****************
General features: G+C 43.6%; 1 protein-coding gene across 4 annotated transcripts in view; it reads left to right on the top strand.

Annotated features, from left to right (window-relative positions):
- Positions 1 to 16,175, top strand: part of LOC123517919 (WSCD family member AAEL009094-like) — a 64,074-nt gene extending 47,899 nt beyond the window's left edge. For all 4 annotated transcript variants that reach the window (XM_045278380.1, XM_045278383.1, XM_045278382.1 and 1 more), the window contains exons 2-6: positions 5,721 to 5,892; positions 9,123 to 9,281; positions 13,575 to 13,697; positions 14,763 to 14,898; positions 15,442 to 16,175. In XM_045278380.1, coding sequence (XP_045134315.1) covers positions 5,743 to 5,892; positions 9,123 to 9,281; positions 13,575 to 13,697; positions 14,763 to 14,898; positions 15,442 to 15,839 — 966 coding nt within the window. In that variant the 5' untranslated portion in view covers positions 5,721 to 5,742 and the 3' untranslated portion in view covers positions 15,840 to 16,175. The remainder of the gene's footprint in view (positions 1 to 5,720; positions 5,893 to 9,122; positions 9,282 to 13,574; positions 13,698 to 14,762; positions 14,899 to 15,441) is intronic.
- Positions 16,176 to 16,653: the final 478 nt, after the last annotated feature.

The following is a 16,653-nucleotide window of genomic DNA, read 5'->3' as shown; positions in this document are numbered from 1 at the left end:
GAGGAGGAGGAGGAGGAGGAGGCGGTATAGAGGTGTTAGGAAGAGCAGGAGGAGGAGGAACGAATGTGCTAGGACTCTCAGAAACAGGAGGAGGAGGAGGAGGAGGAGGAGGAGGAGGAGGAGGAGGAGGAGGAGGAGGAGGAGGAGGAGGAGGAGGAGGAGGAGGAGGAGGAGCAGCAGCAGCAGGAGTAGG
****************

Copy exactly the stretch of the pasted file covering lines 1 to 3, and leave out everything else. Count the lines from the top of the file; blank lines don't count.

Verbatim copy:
General features: G+C 43.6%; 1 protein-coding gene across 4 annotated transcripts in view; it reads left to right on the top strand.

Annotated features, from left to right (window-relative positions):
- Positions 1 to 16,175, top strand: part of LOC123517919 (WSCD family member AAEL009094-like) — a 64,074-nt gene extending 47,899 nt beyond the window's left edge. For all 4 annotated transcript variants that reach the window (XM_045278380.1, XM_045278383.1, XM_045278382.1 and 1 more), the window contains exons 2-6: positions 5,721 to 5,892; positions 9,123 to 9,281; positions 13,575 to 13,697; positions 14,763 to 14,898; positions 15,442 to 16,175. In XM_045278380.1, coding sequence (XP_045134315.1) covers positions 5,743 to 5,892; positions 9,123 to 9,281; positions 13,575 to 13,697; positions 14,763 to 14,898; positions 15,442 to 15,839 — 966 coding nt within the window. In that variant the 5' untranslated portion in view covers positions 5,721 to 5,742 and the 3' untranslated portion in view covers positions 15,840 to 16,175. The remainder of the gene's footprint in view (positions 1 to 5,720; positions 5,893 to 9,122; positions 9,282 to 13,574; positions 13,698 to 14,762; positions 14,899 to 15,441) is intronic.